NASA has announced that will attempt a ‘risky’ maneuver to fix its Hubble space telescope which was accidentally disconnected due to a mysterious glitch on June 13.
From the American space agency they believe the error is in a faulty power regulator in the computer’s Power Control Unit (PCU). They will attempt to switch to a backup PCU which, if successful, will return Hubble to normal science operations in “several days.”
The “repair” is tricky because the backup computer, which NASA hopes will solve the problem, had not been turned on since it was installed in 2009 during Hubble’s last maintenance mission. Safely switching to a backup unit is also a “very risky process,” NASA said previously.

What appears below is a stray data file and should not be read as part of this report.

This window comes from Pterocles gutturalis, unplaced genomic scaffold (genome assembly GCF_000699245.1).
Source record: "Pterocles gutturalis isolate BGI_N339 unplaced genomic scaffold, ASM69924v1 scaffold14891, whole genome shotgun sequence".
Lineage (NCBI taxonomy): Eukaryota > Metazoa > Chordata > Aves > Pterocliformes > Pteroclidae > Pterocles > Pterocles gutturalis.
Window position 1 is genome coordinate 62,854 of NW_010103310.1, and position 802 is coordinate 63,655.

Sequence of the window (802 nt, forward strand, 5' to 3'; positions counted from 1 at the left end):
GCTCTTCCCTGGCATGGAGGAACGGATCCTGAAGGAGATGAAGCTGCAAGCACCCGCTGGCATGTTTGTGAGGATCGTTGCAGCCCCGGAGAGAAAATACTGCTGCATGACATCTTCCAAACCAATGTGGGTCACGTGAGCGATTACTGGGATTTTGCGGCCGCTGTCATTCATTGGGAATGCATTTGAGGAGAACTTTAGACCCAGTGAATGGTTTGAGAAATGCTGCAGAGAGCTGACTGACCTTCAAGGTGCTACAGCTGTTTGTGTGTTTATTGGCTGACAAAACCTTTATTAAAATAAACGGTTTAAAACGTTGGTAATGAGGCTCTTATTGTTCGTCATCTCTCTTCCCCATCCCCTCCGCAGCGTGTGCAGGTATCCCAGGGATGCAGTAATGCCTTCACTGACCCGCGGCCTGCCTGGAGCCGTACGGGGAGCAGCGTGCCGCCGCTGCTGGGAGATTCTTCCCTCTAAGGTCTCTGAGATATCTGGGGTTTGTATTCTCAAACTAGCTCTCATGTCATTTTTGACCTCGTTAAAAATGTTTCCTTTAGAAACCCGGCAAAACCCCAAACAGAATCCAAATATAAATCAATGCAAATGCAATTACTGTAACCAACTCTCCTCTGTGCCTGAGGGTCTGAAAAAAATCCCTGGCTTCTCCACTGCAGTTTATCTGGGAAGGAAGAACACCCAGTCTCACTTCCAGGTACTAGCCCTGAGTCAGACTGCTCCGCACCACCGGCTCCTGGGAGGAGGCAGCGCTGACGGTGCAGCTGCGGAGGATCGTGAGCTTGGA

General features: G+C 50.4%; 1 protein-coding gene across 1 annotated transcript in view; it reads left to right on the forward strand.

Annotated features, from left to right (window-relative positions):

“Someday, a component will randomly fail that we won’t have a backup for. That’s the most likely way the Hubble mission will end.”, they affirm from NASA.
Hubble has been observing the universe for more than three decades. Since its launch in April 1990, more than 1.5 million observations of the universe have been made and more than 18,000 scientific papers have been published based on its data. Those observations continue to change our understanding of the universe.